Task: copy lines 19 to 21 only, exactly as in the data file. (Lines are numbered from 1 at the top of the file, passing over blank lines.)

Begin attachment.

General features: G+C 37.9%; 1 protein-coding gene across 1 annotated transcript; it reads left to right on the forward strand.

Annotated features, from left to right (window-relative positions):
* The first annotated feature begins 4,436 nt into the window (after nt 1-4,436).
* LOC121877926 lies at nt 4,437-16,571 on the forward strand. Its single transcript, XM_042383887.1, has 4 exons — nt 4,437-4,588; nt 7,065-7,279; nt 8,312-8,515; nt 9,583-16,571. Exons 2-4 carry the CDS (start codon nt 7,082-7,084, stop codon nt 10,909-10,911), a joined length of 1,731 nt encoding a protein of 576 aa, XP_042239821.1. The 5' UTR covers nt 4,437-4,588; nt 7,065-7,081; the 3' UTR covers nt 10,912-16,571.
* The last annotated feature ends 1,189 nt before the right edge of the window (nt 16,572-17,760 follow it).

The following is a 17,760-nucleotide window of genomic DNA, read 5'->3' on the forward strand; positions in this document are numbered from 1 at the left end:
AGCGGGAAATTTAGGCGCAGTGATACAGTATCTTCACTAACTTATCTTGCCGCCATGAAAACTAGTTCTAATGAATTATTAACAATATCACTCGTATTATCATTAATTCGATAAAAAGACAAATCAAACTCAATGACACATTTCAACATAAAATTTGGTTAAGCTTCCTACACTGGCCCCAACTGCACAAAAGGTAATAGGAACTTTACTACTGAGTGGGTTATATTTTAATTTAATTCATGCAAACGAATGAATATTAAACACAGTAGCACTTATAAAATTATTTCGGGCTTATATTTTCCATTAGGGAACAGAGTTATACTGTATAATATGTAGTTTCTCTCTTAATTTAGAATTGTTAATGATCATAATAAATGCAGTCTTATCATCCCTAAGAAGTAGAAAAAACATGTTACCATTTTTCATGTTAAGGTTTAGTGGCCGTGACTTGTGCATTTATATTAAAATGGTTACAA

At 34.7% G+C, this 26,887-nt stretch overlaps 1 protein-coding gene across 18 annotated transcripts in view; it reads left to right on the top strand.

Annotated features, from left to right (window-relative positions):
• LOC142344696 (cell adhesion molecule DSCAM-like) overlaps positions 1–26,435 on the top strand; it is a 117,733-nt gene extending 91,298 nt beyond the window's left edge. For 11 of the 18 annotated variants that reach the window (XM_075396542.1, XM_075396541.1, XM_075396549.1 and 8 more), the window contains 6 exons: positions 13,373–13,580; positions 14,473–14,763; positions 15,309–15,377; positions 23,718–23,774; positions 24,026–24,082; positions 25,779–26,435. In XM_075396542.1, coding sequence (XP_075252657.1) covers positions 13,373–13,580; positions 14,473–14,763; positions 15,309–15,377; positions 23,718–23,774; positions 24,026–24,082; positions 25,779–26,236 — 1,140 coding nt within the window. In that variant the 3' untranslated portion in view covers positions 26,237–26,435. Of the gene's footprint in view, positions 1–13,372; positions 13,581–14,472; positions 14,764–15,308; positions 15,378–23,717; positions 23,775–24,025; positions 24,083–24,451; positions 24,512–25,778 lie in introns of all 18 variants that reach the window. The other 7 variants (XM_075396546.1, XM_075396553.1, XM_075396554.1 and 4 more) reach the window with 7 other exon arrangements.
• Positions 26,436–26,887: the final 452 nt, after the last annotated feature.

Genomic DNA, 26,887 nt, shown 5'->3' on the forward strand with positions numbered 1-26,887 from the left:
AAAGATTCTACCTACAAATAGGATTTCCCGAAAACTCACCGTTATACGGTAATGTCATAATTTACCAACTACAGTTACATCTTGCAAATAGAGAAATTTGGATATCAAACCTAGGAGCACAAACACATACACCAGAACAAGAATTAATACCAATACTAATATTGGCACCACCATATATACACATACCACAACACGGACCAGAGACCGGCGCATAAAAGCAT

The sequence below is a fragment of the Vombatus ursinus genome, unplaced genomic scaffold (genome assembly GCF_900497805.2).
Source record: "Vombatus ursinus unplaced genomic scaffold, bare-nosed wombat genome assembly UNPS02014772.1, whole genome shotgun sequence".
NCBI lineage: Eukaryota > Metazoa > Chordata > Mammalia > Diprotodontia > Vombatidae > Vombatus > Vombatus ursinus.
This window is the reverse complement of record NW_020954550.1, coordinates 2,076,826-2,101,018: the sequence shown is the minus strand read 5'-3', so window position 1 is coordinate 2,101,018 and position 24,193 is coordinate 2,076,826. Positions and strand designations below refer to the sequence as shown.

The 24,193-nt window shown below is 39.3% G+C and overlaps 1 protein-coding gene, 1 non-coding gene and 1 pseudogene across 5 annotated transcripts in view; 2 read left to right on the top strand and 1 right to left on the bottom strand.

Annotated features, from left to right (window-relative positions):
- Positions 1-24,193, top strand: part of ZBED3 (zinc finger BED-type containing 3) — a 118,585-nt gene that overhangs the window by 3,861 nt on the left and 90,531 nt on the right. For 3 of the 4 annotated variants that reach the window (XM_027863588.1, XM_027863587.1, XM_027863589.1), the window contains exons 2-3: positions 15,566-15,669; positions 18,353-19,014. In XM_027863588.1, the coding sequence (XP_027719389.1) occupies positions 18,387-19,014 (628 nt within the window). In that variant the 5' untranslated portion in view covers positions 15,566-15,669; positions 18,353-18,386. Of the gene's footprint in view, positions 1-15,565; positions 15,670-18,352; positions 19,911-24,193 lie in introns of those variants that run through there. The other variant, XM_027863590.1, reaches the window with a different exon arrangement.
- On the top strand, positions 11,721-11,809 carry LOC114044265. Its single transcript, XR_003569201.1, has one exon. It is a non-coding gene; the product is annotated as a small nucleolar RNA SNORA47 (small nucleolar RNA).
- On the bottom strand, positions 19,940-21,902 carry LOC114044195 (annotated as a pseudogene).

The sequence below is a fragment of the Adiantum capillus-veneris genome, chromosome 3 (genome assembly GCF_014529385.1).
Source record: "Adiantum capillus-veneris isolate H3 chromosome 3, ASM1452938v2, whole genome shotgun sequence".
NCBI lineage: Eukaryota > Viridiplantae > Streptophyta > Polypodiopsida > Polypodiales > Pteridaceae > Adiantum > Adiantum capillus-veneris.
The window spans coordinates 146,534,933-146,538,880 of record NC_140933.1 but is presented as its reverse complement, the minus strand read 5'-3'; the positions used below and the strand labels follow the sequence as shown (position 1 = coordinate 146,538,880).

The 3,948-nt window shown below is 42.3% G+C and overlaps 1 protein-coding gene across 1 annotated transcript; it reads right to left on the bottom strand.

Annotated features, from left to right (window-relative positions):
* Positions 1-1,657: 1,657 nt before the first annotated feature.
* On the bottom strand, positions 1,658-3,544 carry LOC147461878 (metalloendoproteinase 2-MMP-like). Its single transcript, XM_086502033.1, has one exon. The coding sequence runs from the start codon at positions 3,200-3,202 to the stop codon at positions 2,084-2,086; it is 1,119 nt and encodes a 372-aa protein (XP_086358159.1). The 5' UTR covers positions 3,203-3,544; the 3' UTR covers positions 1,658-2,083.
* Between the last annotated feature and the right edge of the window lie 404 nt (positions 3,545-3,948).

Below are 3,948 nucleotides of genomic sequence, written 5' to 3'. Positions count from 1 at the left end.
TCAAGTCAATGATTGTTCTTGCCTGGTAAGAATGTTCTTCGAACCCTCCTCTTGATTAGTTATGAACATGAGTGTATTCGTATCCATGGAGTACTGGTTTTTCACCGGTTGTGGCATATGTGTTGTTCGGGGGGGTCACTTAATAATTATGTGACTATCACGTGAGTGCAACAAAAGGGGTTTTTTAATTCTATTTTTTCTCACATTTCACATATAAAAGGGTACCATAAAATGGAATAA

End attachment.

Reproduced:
Annotated features, from left to right (window-relative positions):
- Positions 1-24,193, top strand: part of ZBED3 (zinc finger BED-type containing 3) — a 118,585-nt gene that overhangs the window by 3,861 nt on the left and 90,531 nt on the right. For 3 of the 4 annotated variants that reach the window (XM_027863588.1, XM_027863587.1, XM_027863589.1), the window contains exons 2-3: positions 15,566-15,669; positions 18,353-19,014. In XM_027863588.1, the coding sequence (XP_027719389.1) occupies positions 18,387-19,014 (628 nt within the window). In that variant the 5' untranslated portion in view covers positions 15,566-15,669; positions 18,353-18,386. Of the gene's footprint in view, positions 1-15,565; positions 15,670-18,352; positions 19,911-24,193 lie in introns of those variants that run through there. The other variant, XM_027863590.1, reaches the window with a different exon arrangement.
- On the top strand, positions 11,721-11,809 carry LOC114044265. Its single transcript, XR_003569201.1, has one exon. It is a non-coding gene; the product is annotated as a small nucleolar RNA SNORA47 (small nucleolar RNA).